In the case of The Hartford's Simsbury campus, a pre-approved form-based design code removes those hurdles, thus enhancing the asset's underlying value to the insurer and making it more attractive to potential buyers.
"They've essentially solved,'' Russell said, "the problems of community acceptance up front.''
The former Hartford Life building is a four-story, 641,000-square-foot building on 40 of the 173 acres at 200 Hopmeadow St. Hartford Life moved several years ago to an office building at the intersection of Blue Hills Avenue and Day Hill Road in Bloomfield.
In 2009, The Hartford paid $46.5 million to reacquire the Simsbury campus as part of a sale-lease back transaction completed years earlier.
McCormick said there have been some nibbles of interest in the Simsbury campus, however, no firm offer has yet to emerge.
The Hartford, through a spokesman's emailed statement, said it was glad to take part in the process.
"The development of the code has incorporated stakeholder input and we're pleased that the zoning commission adopted it,'' the statement said. "The code will help us market the property, enhancing the opportunity to find a buyer attractive for the community."
The Hartford has no timetable for selling the property it built and has occupied since 1984, McCormick said. However, the insurer is set to remove the remainder of its workers and operations, including information technology, from the facility by the end 2015, he said.
Form-based code embraces many of the concepts of urban design that date back centuries. It focuses more on codifying up front parameters such as building heights, placement and curb setbacks to ensure a stable, predictable development outcome that, as is the case with Simsbury and The Hartford, satisfies potential users and neighbors.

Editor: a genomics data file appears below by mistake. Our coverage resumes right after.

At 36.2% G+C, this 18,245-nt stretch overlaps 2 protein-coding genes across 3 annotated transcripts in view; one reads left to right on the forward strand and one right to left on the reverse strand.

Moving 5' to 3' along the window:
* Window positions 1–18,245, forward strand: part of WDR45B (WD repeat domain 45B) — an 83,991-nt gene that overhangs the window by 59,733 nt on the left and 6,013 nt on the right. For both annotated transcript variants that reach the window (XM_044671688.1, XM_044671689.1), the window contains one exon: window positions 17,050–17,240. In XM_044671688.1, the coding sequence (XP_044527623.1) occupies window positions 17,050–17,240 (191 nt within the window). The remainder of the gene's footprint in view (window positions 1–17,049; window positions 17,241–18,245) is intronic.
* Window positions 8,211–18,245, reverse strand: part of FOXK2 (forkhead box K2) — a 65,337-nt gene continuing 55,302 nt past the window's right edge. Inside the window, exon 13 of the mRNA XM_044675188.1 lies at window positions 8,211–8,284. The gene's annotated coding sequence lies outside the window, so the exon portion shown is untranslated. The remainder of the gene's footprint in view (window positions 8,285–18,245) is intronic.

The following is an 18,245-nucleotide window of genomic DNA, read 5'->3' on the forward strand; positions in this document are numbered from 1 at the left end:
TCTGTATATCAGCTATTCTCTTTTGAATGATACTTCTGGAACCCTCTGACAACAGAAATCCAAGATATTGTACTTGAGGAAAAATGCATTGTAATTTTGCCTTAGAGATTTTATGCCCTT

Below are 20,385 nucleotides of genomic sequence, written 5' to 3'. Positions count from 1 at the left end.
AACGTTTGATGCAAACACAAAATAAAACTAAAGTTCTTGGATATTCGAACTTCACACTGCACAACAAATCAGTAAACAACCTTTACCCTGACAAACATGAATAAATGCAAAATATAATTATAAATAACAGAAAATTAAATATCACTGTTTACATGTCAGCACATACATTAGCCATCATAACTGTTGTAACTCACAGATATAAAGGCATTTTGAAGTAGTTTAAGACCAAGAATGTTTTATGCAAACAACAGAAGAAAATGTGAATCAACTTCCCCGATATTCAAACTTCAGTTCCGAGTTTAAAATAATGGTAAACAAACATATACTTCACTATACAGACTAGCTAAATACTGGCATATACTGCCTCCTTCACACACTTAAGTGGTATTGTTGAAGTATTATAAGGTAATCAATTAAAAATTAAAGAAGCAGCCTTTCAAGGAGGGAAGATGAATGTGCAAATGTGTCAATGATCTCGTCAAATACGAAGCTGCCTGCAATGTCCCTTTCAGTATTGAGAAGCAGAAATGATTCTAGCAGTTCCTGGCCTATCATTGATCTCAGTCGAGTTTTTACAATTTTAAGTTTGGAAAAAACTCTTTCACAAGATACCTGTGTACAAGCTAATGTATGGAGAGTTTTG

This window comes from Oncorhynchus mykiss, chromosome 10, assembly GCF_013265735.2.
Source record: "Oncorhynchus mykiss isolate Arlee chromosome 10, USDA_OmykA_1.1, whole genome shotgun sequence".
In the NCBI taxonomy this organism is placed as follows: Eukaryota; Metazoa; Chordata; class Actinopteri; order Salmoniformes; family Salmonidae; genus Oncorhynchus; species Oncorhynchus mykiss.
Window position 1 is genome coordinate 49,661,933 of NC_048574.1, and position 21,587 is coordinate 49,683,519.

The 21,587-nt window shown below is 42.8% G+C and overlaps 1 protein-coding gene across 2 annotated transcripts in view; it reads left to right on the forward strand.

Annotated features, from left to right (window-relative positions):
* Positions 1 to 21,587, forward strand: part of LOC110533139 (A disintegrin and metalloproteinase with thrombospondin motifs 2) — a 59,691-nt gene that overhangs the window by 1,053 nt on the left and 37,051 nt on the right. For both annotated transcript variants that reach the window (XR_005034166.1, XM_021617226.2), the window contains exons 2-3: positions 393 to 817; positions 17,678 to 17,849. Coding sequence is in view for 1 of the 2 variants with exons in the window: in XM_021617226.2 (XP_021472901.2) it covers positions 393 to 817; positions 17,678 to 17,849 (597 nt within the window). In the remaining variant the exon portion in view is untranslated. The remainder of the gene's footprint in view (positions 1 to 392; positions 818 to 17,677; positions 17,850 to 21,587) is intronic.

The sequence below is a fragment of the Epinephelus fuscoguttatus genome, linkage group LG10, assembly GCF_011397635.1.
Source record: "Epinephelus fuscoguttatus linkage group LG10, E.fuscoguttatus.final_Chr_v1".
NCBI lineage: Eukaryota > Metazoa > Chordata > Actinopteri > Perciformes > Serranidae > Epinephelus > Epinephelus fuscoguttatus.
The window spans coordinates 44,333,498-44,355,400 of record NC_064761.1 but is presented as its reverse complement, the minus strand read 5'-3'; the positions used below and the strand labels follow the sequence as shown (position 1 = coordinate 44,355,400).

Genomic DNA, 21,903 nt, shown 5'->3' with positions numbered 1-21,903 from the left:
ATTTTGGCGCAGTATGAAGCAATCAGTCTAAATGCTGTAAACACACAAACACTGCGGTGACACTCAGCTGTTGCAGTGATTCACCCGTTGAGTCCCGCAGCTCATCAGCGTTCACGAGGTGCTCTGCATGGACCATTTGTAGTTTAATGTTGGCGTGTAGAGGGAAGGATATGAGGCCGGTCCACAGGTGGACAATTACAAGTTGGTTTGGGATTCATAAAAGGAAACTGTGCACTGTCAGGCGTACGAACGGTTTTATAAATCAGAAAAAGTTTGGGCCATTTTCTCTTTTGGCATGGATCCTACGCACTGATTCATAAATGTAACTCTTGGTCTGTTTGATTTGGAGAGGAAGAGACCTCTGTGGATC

It evolved into its current version in the early '80s, with the community of Seaside, Fla., said Alan Mammoser, program director at the Form-Based Codes Institute. Polikov sits on the institute's resource council.
More recently, Miami, Fla. adopted form-based coding to address concerns that oversized commercial buildings were encroaching into neighborhood spaces and making streets less navigable to cyclists and foot traffic, Mammoser said.
Take the $1.5 billion master-planned, transit-oriented development, CityLine, underway in Richardson, Texas, on its border with suburban Dallas neighbor, Plano. The development is there, said veteran Dallas land promoter Sam Swanson, largely because Swanson and partners obtained from the city a form-based code approval that made the site virtually "shovel ready,'' and thus attractive to vertical developer KDC of Dallas.